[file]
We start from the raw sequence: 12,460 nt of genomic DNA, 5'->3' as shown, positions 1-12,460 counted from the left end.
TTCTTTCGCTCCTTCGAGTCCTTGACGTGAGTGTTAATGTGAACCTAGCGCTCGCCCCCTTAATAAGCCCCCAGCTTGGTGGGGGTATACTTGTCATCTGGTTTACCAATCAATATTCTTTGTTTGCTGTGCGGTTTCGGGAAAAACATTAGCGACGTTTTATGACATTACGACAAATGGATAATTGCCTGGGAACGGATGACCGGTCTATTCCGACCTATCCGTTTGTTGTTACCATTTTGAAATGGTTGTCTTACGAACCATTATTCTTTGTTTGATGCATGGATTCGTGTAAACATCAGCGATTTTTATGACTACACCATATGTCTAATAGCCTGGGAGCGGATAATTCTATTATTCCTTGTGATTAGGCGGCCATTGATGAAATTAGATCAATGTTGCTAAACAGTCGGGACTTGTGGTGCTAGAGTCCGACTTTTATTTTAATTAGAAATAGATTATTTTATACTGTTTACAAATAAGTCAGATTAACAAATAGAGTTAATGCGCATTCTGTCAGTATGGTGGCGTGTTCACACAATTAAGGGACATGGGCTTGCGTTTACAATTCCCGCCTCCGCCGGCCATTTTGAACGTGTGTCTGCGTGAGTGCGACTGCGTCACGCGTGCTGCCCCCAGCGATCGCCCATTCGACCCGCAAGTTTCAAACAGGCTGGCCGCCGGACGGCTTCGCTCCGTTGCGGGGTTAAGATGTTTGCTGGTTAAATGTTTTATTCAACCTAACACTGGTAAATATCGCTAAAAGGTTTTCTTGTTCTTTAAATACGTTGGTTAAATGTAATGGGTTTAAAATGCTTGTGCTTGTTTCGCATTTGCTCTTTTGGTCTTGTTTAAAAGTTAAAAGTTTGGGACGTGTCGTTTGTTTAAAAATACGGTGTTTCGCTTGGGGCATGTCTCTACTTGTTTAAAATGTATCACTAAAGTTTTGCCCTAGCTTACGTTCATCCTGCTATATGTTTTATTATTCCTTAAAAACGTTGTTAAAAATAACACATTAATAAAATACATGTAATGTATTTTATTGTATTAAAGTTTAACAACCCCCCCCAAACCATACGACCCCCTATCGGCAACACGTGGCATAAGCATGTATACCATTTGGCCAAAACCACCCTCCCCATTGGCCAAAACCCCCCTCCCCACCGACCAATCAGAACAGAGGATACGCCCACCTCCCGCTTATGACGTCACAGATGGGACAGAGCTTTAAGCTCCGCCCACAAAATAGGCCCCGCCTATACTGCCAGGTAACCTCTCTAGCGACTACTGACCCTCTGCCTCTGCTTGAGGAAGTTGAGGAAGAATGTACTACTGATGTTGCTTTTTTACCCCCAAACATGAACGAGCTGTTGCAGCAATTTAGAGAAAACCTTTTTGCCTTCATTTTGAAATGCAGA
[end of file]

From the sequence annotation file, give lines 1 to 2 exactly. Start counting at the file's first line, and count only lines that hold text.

We start from the raw sequence: 12,460 nt of genomic DNA, 5'->3' as shown, positions 1-12,460 counted from the left end.
TTCTTTCGCTCCTTCGAGTCCTTGACGTGAGTGTTAATGTGAACCTAGCGCTCGCCCCCTTAATAAGCCCCCAGCTTGGTGGGGGTATACTTGTCATCTGGTTTACCAATCAATATTCTTTGTTTGCTGTGCGGTTTCGGGAAAAACATTAGCGACGTTTTATGACATTACGACAAATGGATAATTGCCTGGGAACGGATGACCGGTCTATTCCGACCTATCCGTTTGTTGTTACCATTTTGAAATGGTTGTCTTACGAACCATTATTCTTTGTTTGATGCATGGATTCGTGTAAACATCAGCGATTTTTATGACTACACCATATGTCTAATAGCCTGGGAGCGGATAATTCTATTATTCCTTGTGATTAGGCGGCCATTGATGAAATTAGATCAATGTTGCTAAACAGTCGGGACTTGTGGTGCTAGAGTCCGACTTTTATTTTAATTAGAAATAGATTATTTTATACTGTTTACAAATAAGTCAGATTAACAAATAGAGTTAATGCGCATTCTGTCAGTATGGTGGCGTGTTCACACAATTAAGGGACATGGGCTTGCGTTTACAATTCCCGCCTCCGCCGGCCATTTTGAACGTGTGTCTGCGTGAGTGCGACTGCGTCACGCGTGCTGCCCCCAGCGATCGCCCATTCGACCCGCAAGTTTCAAACAGGCTGGCCGCCGGACGGCTTCGCTCCGTTGCGGGGTTAAGATGTTTGCTGGTTAAATGTTTTATTCAACCTAACACTGGTAAATATCGCTAAAAGGTTTTCTTGTTCTTTAAATACGTTGGTTAAATGTAATGGGTTTAAAATGCTTGTGCTTGTTTCGCATTTGCTCTTTTGGTCTTGTTTAAAAGTTAAAAGTTTGGGACGTGTCGTTTGTTTAAAAATACGGTGTTTCGCTTGGGGCATGTCTCTACTTGTTTAAAATGTATCACTAAAGTTTTGCCCTAGCTTACGTTCATCCTGCTATATGTTTTATTATTCCTTAAAAACGTTGTTAAAAATAACACATTAATAAAATACATGTAATGTATTTTATTGTATTAAAGTTTAACAACCCCCCCCAAACCATACGACCCCCTATCGGCAACACGTGGCATAAGCATGTATACCATTTGGCCAAAACCACCCTCCCCATTGGCCAAAACCCCCCTCCCCACCGACCAATCAGAACAGAGGATACGCCCACCTCCCGCTTATGACGTCACAGATGGGACAGAGCTTTAAGCTCCGCCCACAAAATAGGCCCCGCCTATACTGCCAGGTAACCTCTCTAGCGACTACTGACCCTCTGCCTCTGCTTGAGGAAGTTGAGGAAGAATGTACTACTGATGTTGCTTTTTTACCCCCAAACATGAACGAGCTGTTGCAGCAATTTAGAGAAAACCTTTTTGCCTTCATTTTGAAATGCAGA